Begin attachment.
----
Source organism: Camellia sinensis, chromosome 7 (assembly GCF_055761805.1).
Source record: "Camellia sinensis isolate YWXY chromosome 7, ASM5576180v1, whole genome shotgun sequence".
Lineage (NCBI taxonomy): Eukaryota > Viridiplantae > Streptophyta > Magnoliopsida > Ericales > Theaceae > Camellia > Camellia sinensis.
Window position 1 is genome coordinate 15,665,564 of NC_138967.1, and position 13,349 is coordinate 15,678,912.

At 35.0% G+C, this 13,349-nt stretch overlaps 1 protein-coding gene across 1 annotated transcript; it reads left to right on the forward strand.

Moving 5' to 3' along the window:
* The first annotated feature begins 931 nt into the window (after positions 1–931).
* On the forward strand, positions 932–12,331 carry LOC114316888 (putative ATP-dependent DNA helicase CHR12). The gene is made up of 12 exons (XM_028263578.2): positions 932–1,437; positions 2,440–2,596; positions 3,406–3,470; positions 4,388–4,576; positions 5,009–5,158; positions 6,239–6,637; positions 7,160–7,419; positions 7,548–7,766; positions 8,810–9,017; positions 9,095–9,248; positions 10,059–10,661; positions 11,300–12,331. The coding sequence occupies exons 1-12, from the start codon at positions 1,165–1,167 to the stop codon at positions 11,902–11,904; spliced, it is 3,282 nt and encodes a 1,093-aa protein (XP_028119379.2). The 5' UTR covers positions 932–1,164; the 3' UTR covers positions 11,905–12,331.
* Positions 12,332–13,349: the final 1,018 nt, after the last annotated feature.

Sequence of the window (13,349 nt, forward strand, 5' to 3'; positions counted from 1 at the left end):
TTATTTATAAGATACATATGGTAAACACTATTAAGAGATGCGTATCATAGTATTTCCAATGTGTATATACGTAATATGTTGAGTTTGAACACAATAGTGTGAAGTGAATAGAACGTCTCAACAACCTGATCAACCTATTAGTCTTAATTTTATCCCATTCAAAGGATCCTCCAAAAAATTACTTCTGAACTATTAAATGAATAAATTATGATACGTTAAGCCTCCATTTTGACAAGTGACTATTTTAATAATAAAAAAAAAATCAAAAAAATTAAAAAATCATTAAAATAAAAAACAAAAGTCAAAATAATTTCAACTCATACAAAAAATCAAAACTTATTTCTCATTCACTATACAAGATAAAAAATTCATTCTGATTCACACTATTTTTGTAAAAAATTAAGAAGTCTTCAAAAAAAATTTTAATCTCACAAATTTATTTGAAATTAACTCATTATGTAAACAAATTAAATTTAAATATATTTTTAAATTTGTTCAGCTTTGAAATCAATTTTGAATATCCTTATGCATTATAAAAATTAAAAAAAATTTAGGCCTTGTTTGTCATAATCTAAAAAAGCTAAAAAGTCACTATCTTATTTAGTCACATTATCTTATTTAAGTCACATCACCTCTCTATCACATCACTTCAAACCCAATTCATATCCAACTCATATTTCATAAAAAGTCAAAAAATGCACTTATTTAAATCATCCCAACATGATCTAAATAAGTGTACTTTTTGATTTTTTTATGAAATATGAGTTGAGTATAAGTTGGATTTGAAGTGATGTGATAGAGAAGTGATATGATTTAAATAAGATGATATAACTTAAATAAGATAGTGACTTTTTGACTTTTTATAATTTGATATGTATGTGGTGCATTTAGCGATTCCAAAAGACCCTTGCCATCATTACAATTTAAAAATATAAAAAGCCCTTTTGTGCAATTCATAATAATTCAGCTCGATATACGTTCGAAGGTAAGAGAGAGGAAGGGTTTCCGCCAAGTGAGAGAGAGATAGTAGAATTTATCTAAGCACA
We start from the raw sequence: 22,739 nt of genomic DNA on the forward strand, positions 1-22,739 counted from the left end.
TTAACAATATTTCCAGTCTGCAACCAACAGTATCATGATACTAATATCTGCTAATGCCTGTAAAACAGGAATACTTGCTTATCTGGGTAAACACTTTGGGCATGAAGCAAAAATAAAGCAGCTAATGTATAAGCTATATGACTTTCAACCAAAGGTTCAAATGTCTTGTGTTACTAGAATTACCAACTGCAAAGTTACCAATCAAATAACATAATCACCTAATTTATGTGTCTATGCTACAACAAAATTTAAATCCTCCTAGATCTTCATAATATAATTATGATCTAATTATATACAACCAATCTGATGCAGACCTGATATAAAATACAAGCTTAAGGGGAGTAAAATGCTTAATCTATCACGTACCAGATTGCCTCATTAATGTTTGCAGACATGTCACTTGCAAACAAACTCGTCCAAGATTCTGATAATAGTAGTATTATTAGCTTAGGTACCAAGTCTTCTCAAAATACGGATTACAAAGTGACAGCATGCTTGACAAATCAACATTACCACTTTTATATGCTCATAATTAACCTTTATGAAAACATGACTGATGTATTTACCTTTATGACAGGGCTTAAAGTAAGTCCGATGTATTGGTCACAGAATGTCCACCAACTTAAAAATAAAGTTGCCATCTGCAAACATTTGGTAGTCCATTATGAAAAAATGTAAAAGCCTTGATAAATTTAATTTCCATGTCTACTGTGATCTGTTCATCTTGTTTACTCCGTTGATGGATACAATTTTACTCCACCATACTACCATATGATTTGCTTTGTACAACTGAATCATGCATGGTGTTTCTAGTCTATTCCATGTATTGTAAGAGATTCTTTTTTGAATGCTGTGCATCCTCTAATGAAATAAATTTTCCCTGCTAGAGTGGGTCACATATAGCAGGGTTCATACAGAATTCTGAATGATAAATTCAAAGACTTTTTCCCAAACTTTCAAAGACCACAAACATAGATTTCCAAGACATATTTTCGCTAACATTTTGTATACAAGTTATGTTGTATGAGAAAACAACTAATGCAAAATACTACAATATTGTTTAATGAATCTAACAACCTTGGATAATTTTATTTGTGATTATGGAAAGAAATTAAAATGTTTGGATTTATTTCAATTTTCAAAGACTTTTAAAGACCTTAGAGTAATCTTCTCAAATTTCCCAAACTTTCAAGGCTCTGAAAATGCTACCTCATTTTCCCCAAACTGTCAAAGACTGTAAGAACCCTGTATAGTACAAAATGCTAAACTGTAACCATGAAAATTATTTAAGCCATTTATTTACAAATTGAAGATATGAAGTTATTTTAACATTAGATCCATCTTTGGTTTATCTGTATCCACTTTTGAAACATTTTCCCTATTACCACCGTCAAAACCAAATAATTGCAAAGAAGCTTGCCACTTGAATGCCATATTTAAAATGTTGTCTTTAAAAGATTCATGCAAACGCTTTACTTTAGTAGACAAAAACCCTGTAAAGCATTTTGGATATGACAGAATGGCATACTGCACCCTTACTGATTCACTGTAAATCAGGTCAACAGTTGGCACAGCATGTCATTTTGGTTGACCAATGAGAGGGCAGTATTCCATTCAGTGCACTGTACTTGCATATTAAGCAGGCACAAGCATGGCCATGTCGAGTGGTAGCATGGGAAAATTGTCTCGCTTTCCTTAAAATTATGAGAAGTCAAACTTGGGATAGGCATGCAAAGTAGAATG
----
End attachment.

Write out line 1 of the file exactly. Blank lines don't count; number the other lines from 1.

Source organism: Camellia sinensis, chromosome 7 (assembly GCF_055761805.1).